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|60||Changes in insulin sensitivity precede changes in body composition during 14 days of step reduction combined with overfeeding in healthy young men.|
Knudsen SH; Hansen LS; Pedersen M; Dejgaard T; Hansen J; Hall GV; Thomsen C; Solomon TP; Pedersen BK; Krogh-Madsen R
J Appl Physiol 2012; 113(1): 7-15
PubMed ID: 22556394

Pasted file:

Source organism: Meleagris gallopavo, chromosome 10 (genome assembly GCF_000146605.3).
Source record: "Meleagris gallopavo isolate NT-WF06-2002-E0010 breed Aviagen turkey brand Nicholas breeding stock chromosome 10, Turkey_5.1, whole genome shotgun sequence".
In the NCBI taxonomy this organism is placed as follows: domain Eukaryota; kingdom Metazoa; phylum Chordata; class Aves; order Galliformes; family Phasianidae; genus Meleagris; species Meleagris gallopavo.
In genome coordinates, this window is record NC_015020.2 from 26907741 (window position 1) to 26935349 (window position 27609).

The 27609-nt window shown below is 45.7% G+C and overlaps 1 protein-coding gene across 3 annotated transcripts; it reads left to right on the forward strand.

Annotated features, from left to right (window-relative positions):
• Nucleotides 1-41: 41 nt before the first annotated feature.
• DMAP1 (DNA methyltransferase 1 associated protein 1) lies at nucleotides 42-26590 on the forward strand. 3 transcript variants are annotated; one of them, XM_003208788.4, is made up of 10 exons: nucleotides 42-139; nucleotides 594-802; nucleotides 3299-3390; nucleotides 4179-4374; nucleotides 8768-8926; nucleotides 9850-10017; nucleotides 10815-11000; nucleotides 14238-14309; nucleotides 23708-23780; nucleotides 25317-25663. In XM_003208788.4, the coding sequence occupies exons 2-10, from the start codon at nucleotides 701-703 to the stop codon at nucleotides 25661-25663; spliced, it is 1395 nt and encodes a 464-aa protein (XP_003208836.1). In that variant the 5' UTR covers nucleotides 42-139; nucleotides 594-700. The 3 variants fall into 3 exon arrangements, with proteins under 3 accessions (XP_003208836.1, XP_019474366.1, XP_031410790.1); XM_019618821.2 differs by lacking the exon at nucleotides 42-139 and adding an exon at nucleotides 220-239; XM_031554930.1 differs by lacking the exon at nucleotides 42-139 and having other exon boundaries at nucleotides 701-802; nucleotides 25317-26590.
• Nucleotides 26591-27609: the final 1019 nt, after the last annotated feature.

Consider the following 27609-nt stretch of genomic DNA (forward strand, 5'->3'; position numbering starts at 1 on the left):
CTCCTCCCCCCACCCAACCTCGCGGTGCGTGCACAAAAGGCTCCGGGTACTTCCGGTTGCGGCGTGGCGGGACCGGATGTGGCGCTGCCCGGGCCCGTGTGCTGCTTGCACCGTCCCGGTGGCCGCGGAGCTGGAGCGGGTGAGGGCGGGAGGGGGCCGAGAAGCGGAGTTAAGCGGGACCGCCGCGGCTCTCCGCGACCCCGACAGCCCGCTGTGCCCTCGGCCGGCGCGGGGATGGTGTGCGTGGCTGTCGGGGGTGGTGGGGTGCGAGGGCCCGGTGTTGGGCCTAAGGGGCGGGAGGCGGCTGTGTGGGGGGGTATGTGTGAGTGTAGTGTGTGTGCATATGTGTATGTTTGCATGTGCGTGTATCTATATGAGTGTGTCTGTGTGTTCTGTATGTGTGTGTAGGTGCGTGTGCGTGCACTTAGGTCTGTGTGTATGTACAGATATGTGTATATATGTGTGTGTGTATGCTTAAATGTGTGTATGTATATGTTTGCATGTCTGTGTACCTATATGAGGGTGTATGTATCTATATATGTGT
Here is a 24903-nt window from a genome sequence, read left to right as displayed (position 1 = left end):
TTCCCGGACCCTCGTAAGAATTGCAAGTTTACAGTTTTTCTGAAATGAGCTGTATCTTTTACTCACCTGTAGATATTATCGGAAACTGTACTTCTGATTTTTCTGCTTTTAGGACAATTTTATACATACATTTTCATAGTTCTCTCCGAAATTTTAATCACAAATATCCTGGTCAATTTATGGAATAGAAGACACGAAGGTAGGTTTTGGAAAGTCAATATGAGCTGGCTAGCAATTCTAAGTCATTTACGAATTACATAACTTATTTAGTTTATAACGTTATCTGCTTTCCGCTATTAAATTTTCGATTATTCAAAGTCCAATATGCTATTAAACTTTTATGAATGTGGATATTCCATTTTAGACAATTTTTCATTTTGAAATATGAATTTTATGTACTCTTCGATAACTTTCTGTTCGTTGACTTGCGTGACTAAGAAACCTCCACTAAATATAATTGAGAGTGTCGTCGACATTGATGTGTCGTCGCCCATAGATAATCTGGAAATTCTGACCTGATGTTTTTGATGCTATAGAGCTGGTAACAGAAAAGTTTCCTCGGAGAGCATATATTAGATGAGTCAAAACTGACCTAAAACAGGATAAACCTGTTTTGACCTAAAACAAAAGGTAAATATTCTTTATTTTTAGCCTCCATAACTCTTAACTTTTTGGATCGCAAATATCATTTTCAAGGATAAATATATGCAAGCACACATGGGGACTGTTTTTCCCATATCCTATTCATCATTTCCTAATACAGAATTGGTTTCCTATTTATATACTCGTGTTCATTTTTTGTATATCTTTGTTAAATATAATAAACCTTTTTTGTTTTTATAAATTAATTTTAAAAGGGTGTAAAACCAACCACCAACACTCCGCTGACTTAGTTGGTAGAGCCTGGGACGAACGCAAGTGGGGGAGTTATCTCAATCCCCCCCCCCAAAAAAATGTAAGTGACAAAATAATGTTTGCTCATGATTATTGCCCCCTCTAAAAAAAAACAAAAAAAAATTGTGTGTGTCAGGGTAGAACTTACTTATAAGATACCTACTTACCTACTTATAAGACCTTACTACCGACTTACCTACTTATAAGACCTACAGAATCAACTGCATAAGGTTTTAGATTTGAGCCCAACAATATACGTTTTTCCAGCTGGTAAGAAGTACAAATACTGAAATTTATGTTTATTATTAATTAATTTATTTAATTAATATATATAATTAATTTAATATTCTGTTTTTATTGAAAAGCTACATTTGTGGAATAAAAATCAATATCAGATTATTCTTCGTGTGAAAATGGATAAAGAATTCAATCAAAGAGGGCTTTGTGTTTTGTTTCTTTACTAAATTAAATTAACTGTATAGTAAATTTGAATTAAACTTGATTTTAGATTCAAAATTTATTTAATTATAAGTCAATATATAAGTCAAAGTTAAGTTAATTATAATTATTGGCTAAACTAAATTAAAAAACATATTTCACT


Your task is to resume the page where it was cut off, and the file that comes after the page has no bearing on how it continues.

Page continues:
A lifestyle characterized by inactivity and a high-calorie diet is a known risk factor for impaired insulin sensitivity and development of Type 2 diabetes mellitus. To investigate possible links, nine young healthy men (24 +/- 3 yr; body mass index of 21.6 +/- 2.5 kg/m(2)) completed 14 days of step reduction (10,000 to 1,500 steps/day) and overfeeding (+50% kcal). Body composition (dual X-ray absorptiometry, MRI), aerobic fitness (maximal O(2) consumption), systemic inflammation and insulin sensitivity [oral glucose tolerance test (OGTT), hyperinsulinemic euglycemic clamp] were assessed before (day 0), during (days 3 and 7), and immediately after the intervention (day 14), with follow-up tests (day 30). Body weight had increased at days 7 and 14 (P < 0.05). The amount of visceral fat had increased at day 14 compared with day 0 (P < 0.05). The insulin response to the OGTT had increased at days 7 and 14 (P < 0.05). Insulin sensitivity, estimated using the Matsuda index, had decreased at days 3 and 7 (P < 0.01). At day 14, glucose infusion rates had decreased by approximately 44% during the euglycemic clamps (P < 0.05). Also, plasma levels of leptin and adiponectin had increased (P < 0.05), whereas no changes were seen in inflammatory markers. At day 30, body weight and whole body adiposity were still elevated compared with day 0 (P < 0.05), whereas the insulin sensitivity as well as the insulin response to the OGTT did not differ from baseline. The glucose response to the OGTT was only affected at day 30, with a decrease compared with day 0. Our data show that insulin sensitivity was impaired after 3 days of inactivity and overfeeding. Impairments in insulin sensitivity occurred before changes in body composition, supporting the notion that the initial steps in impairment of insulin sensitivity may be linked directly to the effects of inactivity and a high calorie intake.